2. Fish sauce is the single, most important flavoring ingredient in Thai cooking and is available in premium and standard editions - see http://importfood.com/gourmet_fish_sauce.html for premium varieties. The common brand for this is the Tiparos brand. All of these contain a bit of sugar and salt and are made from anchovies.
  3. Unless you chopped the roasted peanut by hand with a knife, you may get them too fine. I use both 1/3rd salted and 2/3rds unsalted peanuts, place them in a plastic zip lock bag and roll over them slowly with a wooden rolling pin. I then sieve the results. The fine powder falls through the sieve so it may be discarded.
  4. Marin is Japanese sweet cooking wine. Since it is effective in masking the smell of fish, Mirin is often used for cooking seafood. The highest quality Mirin, referred to as 'Ajino-haha' in Japan is made from rice. Well-known Japanese brands for Mirin are Takara and Mitsukan, and the Aji-Mirin is also marketed by Kikkoman and is found on most supermarket shelves.
  5. Calamansi juice which is Phillipine lime, may be added to this disk as well as chopped Kaffir Lime leaves to give increased flavor to the dish.
  6. When making your own tamarind using the fresh pods, I use orange juice to loosing the fruit.
  7. Notes on Noodles:

You can buy noodles fresh or dry, gluten flour, rice, or even buckwheat in large diameters, flat, vermicelli or round. The noodle isle at the Asian market I go to is 40 yards long - these are just the dry ones! If going “dry” not fresh, adjust cooking time according to package directions or cook ahead of time in water then drain and rinse in cold water when the noodles are “al dente” or a little under done. Wet your fingers with some oil and wipe the cooked noodles to prevent sticking. Fresh is much easier and less work.

Banh pho – Rice Sticks - Pad Thai Flat Shape Noodles

Ajad Thai Cucumber Garnish

Ajad Thai cucumber garnish is often served with Pad Thai and each guest should have their own serving.

1/3 cup cold water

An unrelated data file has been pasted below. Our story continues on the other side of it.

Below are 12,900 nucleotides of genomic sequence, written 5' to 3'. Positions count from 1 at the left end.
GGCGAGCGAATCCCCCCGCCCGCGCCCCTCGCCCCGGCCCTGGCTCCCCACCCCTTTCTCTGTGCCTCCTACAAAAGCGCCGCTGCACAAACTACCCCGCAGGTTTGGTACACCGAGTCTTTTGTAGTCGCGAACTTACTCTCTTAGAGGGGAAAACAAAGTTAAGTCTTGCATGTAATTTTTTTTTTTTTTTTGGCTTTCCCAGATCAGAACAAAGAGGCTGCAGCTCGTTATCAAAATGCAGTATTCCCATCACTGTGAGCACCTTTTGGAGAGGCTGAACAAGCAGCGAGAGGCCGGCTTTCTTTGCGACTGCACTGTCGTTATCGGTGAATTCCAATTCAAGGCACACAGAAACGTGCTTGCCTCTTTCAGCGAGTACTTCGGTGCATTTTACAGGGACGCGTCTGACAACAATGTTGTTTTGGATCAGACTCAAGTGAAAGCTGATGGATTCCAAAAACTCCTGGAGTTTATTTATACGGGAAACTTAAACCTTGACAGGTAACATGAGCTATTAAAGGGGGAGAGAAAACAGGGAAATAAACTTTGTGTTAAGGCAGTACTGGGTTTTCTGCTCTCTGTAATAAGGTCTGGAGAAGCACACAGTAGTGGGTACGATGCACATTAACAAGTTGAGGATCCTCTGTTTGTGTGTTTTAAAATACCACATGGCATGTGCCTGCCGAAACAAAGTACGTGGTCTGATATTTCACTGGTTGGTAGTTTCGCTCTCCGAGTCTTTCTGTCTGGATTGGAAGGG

1/3 cup white vinegar
¼ cup sugar
Salt to taste
1 peeled English cucumber, raked lengthwise with a fork, cored, then sliced thinly
4 shallots or red onion sliced
3-4 Thai Green and Red chili peppers, thinly sliced
1 tablespoon fish sauce
Combine the water, vinegar, sugar and salt to taste. The water should be sweet, a little sour, and just salty enough to balance the sweet sour. Soak cucumber and onions in a small bowl and refrigerate overnight. When ready to serve, in a small soy-sauce bowl, add fish sauce and a little water. Add sliced Thai Green and Red chili peppers per person. Place bowl on a slightly larger plate garnished with sweet and sour onions and cucumber slices drained.

Tuesday, September 8, 2015

Chinese Epiphany or Blunder?

A Sunday comic has Garfield waking from a nap suddenly overcome by the thought of "Canary Pizza". Many a culinary epiphany can be combing two of your favorite ingredients that make a new or surprising dish.

I was at Apple China a new ma and pa Chinese restaurant. I love these people but they both struggle with English. The husband, who is the chef, is very accommodating. He will cook anyway I ask. This week I ask him to repeat the preparation for Beef Chow Fun he made for me on my first visit, calling out spicy, fermented black beans, garlic, green pepper and plenty of ginger. When the dish arrived, immediately I noticed there were no green peppers. Upon tasting, I notice a pronounced taste of cumin but no ginger. I asked him "What is this?" After some discussion, we connected. He thought I had ordered "curry". I laughed and marveled at the distinctive flavor. Actually, I think as curries go, this was one on the most novel recipes for curry I ever tasted. The super wide rice noodle went really well with this spicy cumin laden curry.